1. Firstly, there is the general expectation from senior management that HR should know how the business operates and how important issues affect it. This knowledge is essential if HR is to maintain its (sometimes self-appointed) role as a business partner. Therefore, HR practitioners need to familiarise themselves with the operation, timetable and scope of the NBN project, and its potential impact on their organisations.
  2. Secondly, HR staff can expect to receive questions from employees and their representatives on how the NBN may affect their employment, and need to be able to provide informed answers, or at least have ready access to another source that can provide them.
  3. Next, there is a need to review various HR functions and organisation policies that may be impacted by the NBN, to check whether they will be able to cope with its changes, or need updating. Such functions and policies may include job analysis and design, attraction and recruitment, training and reskilling, use of IT/internet, working remotely/out of the office, redundancy, relocation (see ‘Case study’ below), workforce and career planning, and remuneration and rewards. Note: any changes made in any of these areas need to comply with all relevant legislation and award/agreement provisions.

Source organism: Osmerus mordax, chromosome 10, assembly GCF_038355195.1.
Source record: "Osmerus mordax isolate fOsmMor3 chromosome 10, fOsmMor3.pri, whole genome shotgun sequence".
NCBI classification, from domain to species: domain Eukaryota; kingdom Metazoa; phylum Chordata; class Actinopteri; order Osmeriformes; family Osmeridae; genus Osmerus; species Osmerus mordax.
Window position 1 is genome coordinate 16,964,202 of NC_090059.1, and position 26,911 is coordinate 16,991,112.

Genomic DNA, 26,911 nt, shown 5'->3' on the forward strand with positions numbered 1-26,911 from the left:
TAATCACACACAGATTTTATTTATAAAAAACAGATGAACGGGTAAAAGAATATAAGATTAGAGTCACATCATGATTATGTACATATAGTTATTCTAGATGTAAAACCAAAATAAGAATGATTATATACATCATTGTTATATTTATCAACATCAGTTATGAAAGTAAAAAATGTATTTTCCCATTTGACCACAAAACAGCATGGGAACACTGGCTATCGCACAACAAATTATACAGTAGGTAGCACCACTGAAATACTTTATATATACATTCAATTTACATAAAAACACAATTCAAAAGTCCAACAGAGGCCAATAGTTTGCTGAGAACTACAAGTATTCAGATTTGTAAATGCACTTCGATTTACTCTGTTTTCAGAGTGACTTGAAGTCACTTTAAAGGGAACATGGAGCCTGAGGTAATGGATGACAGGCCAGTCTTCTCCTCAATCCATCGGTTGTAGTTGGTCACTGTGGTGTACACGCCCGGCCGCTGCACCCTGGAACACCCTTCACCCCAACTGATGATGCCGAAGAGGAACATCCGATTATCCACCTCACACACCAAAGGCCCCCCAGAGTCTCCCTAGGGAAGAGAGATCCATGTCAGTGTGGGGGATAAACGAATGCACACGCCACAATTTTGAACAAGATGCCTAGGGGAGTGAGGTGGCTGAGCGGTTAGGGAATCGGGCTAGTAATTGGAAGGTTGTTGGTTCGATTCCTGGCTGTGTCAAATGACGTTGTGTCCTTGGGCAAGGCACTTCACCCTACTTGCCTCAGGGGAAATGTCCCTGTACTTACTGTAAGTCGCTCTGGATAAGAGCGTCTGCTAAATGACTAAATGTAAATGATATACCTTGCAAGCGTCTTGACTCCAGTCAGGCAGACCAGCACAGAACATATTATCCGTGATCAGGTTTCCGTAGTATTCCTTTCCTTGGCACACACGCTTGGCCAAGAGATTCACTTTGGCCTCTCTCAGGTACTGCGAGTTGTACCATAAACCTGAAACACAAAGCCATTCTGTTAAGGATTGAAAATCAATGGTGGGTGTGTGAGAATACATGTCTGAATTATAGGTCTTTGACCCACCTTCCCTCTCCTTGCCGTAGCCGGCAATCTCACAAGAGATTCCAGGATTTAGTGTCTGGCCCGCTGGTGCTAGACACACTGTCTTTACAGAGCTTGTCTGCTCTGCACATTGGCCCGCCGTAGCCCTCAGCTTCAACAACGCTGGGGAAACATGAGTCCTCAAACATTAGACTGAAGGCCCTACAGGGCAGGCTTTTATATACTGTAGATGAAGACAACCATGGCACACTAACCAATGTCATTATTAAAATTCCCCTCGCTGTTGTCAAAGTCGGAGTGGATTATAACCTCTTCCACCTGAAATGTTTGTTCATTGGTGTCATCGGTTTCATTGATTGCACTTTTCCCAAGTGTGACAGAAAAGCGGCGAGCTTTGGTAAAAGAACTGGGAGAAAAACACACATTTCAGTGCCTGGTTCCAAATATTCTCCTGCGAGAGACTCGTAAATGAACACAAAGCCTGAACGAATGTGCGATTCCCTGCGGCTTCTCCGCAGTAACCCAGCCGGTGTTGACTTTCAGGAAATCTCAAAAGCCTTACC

Training may include leadership development for managers, to assist them to manage a larger number of employees working remotely and/or organising their work based around outcomes rather than set working hours.

As the NBN rollout progresses, some types of assistance may become available to businesses to help cope with employment changes (eg retraining or relocation). HR will need to inform itself of types of assistance that become available and know the procedures for applying for them. For example, just last week the Federal Government announced a new round of funding worth $400,000 to support on-the-ground community and business awareness activities, with grants of up to $25,000 per Regional Development Australia committee. Businesses should tap into these regional implementation strategies to assist them in their own implementation.

Case study


NBN creates opportunity for relocation and cost savings

A dental laboratory and manufacturer of dental products located in a large Sydney industrial estate wanted to expand its business. Its current location did not provide enough scope for expansion plus it was notorious for traffic congestion. But the company did not want to move offshore (eg to Asia) because it needed to retain control over product and service quality.